With the current trend of CO2 mitigation in process industries, the primary goal of this thesis is to promote biomass as an energy and reduction agent source to substitute fossil sources in the steel industry. The criteria for this substitution are that the steel process retains the same function and the integrated energy efficiency is as high as possible.
This work focuses on advanced gasification of biomass and waste for substitution of fossil fuels in steel industry heat treatment furnaces. To achieve this, two approaches are included in this work. The first investigates the gasification performance of pretreated biomass and waste experimentally using thermogravimetric analysis (TGA) and a pilot plant gasifier. The second assesses the integration of the advanced gasification system with a steel heat treatment furnace.
First, the pyrolysis and char gasification characteristics of several pretreated biomass and waste types (unpretreated biomass, steam-exploded biomass, and hydrothermal carbonized biomass) were analyzed with TGA. The important aspects of pyrolysis and char gasification of pretreated biomass were identified.
Then, with the objective of studying the gasification performance of pretreated biomass, unpretreated biomass pellets (gray pellets), steam-exploded biomass pellets (black pellets), and two types of hydrothermal carbonized biomass pellets (spent grain biocoal and horse manure biocoal) were gasified in a fixed bed updraft gasifier with high-temperature air/steam as the gasifying agent. The gasification performance was analyzed in terms of syngas composition, lower heating value (LHV), gas yield, cold gas efficiency (CGE), tar content and composition, and particle content and size distribution. Moreover, the effects on the reactions occurring in the gasifier were identified with the aid of temperature profiles and gas ratios.
Further, the interaction between fuel residence time in the bed (bed height), conversion, conversion rate/specific gasification rate, and superficial velocity (hearth load) was revealed. Due to the effect of bed height on the gasification performance, the bed pressure drop is an important parameter related to the operation of a fixed bed gasifier. Considering the limited studies on this relationship, an available pressure drop prediction correlation for turbulent flow in a bed with cylindrical pellets was extended to a gasifier bed with shrinking cylindrical pellets under any flow condition. Moreover, simplified graphical representations based on the developed correlation, which could be used as an effective guide for selecting a suitable pellet size and designing a grate, were introduced.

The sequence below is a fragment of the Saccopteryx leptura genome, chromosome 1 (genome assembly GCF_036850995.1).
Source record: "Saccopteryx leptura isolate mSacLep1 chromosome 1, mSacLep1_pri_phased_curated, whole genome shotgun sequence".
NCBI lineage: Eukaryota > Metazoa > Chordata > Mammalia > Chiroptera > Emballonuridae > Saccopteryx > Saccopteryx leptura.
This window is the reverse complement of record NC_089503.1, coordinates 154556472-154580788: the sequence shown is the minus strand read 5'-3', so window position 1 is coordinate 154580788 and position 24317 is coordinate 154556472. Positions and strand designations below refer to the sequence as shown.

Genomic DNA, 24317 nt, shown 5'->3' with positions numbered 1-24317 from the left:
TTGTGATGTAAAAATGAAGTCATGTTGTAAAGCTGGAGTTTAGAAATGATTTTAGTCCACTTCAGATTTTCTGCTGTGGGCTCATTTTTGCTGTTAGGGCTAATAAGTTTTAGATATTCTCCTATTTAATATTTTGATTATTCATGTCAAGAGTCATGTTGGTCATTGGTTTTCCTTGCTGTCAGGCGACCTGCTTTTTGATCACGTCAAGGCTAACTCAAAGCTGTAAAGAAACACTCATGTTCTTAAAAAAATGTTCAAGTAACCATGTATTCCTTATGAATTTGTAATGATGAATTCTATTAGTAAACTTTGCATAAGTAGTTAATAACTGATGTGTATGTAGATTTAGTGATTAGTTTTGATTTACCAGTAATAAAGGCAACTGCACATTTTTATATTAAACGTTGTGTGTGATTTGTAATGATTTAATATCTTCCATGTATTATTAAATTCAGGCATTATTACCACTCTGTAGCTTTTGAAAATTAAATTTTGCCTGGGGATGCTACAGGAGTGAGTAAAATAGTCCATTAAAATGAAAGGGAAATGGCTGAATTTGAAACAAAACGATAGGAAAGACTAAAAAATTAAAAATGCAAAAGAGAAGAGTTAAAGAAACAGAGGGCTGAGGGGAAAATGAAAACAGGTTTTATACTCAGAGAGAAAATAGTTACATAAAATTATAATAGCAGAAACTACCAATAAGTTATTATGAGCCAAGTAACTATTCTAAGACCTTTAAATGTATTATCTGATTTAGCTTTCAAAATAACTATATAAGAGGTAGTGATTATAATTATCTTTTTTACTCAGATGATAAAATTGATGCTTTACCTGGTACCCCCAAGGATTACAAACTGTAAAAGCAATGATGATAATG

Then, with the identified positive effects of pretreated biomass on the gasification performance, the possibility of fuel switching in a steel industry heat treatment furnace was evaluated by effective integration with a multi-stage gasification system. The performance was evaluated in terms of gasifier system efficiency, furnace efficiency, and overall system efficiency with various heat integration options. The heat integration performance was identified based on pinch analysis. Finally, the efficiency of the co-production of bio-coke and bio-H2 was analyzed to increase the added value of the whole process.
It was found that 1) the steam gasification of pretreated biomass is more beneficial in terms of the energy value of the syngas, 2) diluting the gasifying agent and/or lowering the agent temperature compensates for the ash slagging problem in biocoal gasification, 3) the furnace efficiency can be improved by switching the fuel from natural gas (NG) to syngas, 4) the gasifier system efficiency can be improved by recovering the furnace flue gas heat for the pretreatment, and 5) the co-production of bio-coke and bio-H2 significantly improves the system efficiency.
Stockholm: KTH Royal Institute of Technology, 2016. , 82 p.
Biomass, Pretreatment, Gasification, Pressure drop, Steel industry, Fuel switch, Energy efficiency